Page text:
This is, I think, a byproduct of what happens when creation and publicity are under control of the same person; wires get crossed. I’ve scrolled through a few guides to being a success in the indie world, and they’re all about marketing, all about finding your brand, all about selling yourself — because then people won’t care what you write, they’ll want to buy you, buy your angle.
The emphasis is on quantity over quality — and anyone who speaks up against this is instantly branded an elitist. Well, call me elitist, because I think this is a problem. Writing should not be about churning out book after book so your name is constantly on everyone’s lips — not because you’re good, but because you’re constantly producing, and you wow them with your prolificness. “Wow, ANOTHER book? They must be really talented!”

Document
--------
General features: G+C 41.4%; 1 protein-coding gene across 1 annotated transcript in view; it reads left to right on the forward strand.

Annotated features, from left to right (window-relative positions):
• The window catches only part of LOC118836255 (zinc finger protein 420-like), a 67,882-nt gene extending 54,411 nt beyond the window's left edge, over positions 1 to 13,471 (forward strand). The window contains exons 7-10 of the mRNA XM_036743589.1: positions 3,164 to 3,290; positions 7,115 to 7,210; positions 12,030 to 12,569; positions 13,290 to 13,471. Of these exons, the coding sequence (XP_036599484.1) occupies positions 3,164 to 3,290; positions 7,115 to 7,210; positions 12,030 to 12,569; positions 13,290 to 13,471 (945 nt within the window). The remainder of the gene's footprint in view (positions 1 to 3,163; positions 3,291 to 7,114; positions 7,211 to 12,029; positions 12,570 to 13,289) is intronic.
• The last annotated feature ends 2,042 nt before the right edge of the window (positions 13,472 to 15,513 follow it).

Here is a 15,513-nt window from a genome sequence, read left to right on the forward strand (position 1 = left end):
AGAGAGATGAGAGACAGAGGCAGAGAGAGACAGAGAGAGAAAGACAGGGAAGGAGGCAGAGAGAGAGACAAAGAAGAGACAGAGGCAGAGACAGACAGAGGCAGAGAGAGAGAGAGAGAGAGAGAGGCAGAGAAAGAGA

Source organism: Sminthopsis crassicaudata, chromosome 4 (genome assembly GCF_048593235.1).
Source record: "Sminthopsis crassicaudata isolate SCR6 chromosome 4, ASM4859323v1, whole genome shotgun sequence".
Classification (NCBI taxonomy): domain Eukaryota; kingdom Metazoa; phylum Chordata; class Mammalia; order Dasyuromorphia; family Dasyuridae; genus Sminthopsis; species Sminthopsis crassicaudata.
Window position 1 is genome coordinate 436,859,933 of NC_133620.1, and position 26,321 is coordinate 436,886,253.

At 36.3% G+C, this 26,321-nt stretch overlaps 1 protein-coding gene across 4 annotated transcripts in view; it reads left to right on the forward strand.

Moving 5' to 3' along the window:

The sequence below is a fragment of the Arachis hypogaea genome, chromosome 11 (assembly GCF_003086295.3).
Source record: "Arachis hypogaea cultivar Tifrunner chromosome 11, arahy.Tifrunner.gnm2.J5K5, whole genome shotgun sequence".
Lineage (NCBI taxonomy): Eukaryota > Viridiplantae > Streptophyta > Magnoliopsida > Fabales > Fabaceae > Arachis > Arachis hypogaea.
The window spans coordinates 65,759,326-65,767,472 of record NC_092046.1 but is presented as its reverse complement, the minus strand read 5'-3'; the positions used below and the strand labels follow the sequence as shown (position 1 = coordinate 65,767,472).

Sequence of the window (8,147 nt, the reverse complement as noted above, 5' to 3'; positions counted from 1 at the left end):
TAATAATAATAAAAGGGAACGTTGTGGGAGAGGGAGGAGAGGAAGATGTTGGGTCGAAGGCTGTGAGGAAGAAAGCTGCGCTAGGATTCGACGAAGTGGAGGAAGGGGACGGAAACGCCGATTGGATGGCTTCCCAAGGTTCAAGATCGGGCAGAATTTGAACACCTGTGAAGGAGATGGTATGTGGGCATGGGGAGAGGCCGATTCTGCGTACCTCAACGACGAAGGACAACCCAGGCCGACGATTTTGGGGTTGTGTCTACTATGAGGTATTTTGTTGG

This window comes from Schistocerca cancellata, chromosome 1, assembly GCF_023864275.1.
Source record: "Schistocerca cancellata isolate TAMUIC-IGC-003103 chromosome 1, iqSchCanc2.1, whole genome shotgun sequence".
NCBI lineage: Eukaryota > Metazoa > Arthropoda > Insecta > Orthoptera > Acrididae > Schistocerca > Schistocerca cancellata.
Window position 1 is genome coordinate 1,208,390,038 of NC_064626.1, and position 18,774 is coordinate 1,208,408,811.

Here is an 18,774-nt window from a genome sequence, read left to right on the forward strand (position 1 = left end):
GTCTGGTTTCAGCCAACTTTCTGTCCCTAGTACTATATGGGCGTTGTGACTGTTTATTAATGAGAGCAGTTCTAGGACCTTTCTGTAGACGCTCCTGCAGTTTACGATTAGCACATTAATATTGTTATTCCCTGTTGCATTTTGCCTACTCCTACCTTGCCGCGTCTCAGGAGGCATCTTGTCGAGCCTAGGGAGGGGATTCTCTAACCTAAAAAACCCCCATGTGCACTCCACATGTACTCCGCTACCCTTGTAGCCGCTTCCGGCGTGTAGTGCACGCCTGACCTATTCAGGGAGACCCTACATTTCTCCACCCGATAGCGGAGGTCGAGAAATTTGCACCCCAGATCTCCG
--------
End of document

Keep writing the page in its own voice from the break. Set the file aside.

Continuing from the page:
Time and time again I have heard people say, “I could spend a year writing and editing one book, sure, but why do that when I could publish TWELVE?” Those twelve don’t have to be amazing — they just have to trick people into buying more. Write cliffhangers. Redefine “novel” to mean 40,000 words, so you can split your book in three, call it a trilogy, and sell more copies. The idea is that if you only publish one book a year, people will forget about you; you have to keep producing, constantly, so that they don’t.